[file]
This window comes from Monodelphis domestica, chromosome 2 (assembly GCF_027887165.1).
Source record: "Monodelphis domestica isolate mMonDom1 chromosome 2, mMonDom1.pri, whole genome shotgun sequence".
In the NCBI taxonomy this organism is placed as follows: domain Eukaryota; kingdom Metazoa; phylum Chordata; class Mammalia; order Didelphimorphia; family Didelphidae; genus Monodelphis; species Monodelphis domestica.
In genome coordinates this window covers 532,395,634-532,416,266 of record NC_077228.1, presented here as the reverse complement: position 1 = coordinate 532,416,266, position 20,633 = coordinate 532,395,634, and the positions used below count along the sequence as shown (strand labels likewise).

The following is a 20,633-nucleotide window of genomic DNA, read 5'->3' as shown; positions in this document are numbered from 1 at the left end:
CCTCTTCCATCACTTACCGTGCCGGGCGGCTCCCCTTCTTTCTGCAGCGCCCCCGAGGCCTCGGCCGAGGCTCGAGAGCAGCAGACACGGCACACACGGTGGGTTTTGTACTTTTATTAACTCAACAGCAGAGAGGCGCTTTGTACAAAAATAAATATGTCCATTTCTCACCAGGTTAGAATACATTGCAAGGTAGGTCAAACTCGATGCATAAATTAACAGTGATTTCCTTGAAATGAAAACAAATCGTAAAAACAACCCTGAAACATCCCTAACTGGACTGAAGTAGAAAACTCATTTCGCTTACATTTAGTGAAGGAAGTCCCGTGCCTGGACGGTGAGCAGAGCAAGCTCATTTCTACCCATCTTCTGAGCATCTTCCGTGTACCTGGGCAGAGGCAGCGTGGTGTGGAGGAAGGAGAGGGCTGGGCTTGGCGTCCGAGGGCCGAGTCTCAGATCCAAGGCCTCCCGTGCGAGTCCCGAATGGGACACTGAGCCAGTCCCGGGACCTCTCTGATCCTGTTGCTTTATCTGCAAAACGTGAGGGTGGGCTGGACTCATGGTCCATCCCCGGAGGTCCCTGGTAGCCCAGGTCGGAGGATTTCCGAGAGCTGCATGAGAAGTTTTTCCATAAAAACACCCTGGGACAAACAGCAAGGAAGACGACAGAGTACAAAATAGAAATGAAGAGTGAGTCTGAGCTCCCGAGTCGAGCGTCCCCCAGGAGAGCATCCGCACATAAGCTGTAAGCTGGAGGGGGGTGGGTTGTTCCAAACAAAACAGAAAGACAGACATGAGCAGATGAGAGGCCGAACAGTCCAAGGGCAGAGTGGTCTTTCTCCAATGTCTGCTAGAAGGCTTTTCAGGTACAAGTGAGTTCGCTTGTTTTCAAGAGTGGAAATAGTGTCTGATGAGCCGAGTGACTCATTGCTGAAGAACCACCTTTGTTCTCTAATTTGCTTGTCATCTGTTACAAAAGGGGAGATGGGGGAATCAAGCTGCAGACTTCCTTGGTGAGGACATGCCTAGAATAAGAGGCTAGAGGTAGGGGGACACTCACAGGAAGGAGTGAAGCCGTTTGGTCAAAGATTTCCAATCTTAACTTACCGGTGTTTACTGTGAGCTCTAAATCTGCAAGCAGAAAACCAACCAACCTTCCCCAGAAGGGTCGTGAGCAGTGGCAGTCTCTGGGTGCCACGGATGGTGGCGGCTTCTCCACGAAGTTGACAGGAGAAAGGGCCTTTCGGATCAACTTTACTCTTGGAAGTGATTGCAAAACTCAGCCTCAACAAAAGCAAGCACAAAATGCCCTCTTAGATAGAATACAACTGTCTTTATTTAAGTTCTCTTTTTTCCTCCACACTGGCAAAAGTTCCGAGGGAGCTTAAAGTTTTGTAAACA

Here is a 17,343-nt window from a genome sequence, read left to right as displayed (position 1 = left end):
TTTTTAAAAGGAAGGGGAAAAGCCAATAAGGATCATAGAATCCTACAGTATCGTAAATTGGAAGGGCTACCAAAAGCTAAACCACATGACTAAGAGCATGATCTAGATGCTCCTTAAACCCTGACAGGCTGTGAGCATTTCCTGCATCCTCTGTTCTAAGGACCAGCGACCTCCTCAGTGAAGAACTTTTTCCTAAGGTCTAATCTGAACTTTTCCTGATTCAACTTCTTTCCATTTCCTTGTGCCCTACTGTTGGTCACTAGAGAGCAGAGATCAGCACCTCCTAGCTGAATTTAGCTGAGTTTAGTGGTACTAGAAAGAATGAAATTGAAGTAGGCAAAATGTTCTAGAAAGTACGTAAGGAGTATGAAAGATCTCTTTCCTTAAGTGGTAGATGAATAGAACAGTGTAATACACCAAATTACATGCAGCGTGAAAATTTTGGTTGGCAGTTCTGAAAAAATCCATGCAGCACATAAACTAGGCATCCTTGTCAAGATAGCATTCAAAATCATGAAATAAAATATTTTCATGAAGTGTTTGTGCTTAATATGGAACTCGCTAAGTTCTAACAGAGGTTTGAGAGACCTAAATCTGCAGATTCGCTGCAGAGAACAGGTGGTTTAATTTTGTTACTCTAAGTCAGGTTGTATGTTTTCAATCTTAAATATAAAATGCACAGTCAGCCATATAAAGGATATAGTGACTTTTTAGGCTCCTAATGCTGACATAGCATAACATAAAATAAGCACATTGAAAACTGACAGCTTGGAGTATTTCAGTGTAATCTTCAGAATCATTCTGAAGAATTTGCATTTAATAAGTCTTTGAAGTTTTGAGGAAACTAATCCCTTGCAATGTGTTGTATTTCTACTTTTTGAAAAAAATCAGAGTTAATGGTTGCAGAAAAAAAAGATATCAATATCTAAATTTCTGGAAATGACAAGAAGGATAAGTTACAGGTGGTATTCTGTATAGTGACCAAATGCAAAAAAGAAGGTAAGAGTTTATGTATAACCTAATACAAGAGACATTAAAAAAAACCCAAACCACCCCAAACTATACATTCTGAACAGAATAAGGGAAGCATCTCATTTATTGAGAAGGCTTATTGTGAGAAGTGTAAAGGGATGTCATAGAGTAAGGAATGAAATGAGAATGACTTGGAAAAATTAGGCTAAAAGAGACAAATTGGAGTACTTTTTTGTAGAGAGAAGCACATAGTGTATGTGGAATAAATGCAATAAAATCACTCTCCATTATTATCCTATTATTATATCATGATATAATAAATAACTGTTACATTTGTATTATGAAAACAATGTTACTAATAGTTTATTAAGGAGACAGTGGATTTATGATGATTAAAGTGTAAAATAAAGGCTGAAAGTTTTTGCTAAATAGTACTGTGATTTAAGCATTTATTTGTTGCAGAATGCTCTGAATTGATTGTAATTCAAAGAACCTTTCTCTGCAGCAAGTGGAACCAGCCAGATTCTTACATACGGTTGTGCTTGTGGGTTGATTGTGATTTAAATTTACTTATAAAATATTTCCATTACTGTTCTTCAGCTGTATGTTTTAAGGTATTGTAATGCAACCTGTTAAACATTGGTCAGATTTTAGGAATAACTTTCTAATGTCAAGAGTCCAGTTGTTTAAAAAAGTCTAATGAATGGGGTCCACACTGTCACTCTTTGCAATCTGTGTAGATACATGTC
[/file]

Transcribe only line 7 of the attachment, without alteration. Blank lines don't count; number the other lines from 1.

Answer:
Here is a 17,343-nt window from a genome sequence, read left to right as displayed (position 1 = left end):